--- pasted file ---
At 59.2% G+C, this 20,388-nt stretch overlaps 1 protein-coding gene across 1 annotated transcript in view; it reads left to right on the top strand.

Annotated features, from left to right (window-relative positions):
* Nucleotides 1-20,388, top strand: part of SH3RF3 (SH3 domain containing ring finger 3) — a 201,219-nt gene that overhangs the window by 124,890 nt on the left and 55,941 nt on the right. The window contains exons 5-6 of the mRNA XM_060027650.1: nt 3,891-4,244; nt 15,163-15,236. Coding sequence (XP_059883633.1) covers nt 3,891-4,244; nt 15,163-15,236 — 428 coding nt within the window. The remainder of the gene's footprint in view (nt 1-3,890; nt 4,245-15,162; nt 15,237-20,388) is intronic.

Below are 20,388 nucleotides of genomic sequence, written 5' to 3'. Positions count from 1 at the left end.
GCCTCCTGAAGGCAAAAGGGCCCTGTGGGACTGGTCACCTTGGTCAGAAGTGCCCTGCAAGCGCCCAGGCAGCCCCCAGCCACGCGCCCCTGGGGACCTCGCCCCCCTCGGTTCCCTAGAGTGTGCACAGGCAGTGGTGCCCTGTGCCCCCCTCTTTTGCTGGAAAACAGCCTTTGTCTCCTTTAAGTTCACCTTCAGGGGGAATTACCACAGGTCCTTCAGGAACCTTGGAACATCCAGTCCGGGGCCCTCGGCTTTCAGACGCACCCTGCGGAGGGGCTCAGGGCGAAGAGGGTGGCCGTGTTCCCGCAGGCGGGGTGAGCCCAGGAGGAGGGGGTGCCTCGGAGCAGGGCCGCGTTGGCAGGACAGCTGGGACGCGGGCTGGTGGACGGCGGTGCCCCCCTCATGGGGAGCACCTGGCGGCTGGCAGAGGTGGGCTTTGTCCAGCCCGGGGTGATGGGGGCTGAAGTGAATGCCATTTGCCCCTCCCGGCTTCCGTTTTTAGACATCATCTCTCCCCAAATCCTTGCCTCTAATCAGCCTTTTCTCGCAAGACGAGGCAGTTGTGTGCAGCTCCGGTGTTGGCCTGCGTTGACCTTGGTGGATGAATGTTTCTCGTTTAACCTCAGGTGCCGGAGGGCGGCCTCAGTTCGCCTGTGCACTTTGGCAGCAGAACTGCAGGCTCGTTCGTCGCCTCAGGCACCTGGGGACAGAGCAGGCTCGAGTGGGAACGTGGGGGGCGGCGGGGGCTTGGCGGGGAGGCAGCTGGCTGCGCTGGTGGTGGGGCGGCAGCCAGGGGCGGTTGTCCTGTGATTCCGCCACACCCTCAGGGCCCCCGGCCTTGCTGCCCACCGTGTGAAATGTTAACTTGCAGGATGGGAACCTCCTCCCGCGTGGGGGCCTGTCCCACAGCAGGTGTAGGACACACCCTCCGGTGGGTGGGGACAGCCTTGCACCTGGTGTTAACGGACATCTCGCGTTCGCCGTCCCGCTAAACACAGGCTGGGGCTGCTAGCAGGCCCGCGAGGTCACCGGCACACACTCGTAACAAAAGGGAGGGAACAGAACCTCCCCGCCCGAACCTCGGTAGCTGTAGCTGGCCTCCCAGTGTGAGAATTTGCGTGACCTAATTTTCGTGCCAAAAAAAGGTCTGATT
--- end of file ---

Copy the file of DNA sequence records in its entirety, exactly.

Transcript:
At 59.2% G+C, this 20,388-nt stretch overlaps 1 protein-coding gene across 1 annotated transcript in view; it reads left to right on the top strand.

Annotated features, from left to right (window-relative positions):
* Nucleotides 1-20,388, top strand: part of SH3RF3 (SH3 domain containing ring finger 3) — a 201,219-nt gene that overhangs the window by 124,890 nt on the left and 55,941 nt on the right. The window contains exons 5-6 of the mRNA XM_060027650.1: nt 3,891-4,244; nt 15,163-15,236. Coding sequence (XP_059883633.1) covers nt 3,891-4,244; nt 15,163-15,236 — 428 coding nt within the window. The remainder of the gene's footprint in view (nt 1-3,890; nt 4,245-15,162; nt 15,237-20,388) is intronic.

Below are 20,388 nucleotides of genomic sequence, written 5' to 3'. Positions count from 1 at the left end.
GCCTCCTGAAGGCAAAAGGGCCCTGTGGGACTGGTCACCTTGGTCAGAAGTGCCCTGCAAGCGCCCAGGCAGCCCCCAGCCACGCGCCCCTGGGGACCTCGCCCCCCTCGGTTCCCTAGAGTGTGCACAGGCAGTGGTGCCCTGTGCCCCCCTCTTTTGCTGGAAAACAGCCTTTGTCTCCTTTAAGTTCACCTTCAGGGGGAATTACCACAGGTCCTTCAGGAACCTTGGAACATCCAGTCCGGGGCCCTCGGCTTTCAGACGCACCCTGCGGAGGGGCTCAGGGCGAAGAGGGTGGCCGTGTTCCCGCAGGCGGGGTGAGCCCAGGAGGAGGGGGTGCCTCGGAGCAGGGCCGCGTTGGCAGGACAGCTGGGACGCGGGCTGGTGGACGGCGGTGCCCCCCTCATGGGGAGCACCTGGCGGCTGGCAGAGGTGGGCTTTGTCCAGCCCGGGGTGATGGGGGCTGAAGTGAATGCCATTTGCCCCTCCCGGCTTCCGTTTTTAGACATCATCTCTCCCCAAATCCTTGCCTCTAATCAGCCTTTTCTCGCAAGACGAGGCAGTTGTGTGCAGCTCCGGTGTTGGCCTGCGTTGACCTTGGTGGATGAATGTTTCTCGTTTAACCTCAGGTGCCGGAGGGCGGCCTCAGTTCGCCTGTGCACTTTGGCAGCAGAACTGCAGGCTCGTTCGTCGCCTCAGGCACCTGGGGACAGAGCAGGCTCGAGTGGGAACGTGGGGGGCGGCGGGGGCTTGGCGGGGAGGCAGCTGGCTGCGCTGGTGGTGGGGCGGCAGCCAGGGGCGGTTGTCCTGTGATTCCGCCACACCCTCAGGGCCCCCGGCCTTGCTGCCCACCGTGTGAAATGTTAACTTGCAGGATGGGAACCTCCTCCCGCGTGGGGGCCTGTCCCACAGCAGGTGTAGGACACACCCTCCGGTGGGTGGGGACAGCCTTGCACCTGGTGTTAACGGACATCTCGCGTTCGCCGTCCCGCTAAACACAGGCTGGGGCTGCTAGCAGGCCCGCGAGGTCACCGGCACACACTCGTAACAAAAGGGAGGGAACAGAACCTCCCCGCCCGAACCTCGGTAGCTGTAGCTGGCCTCCCAGTGTGAGAATTTGCGTGACCTAATTTTCGTGCCAAAAAAAGGTCTGATT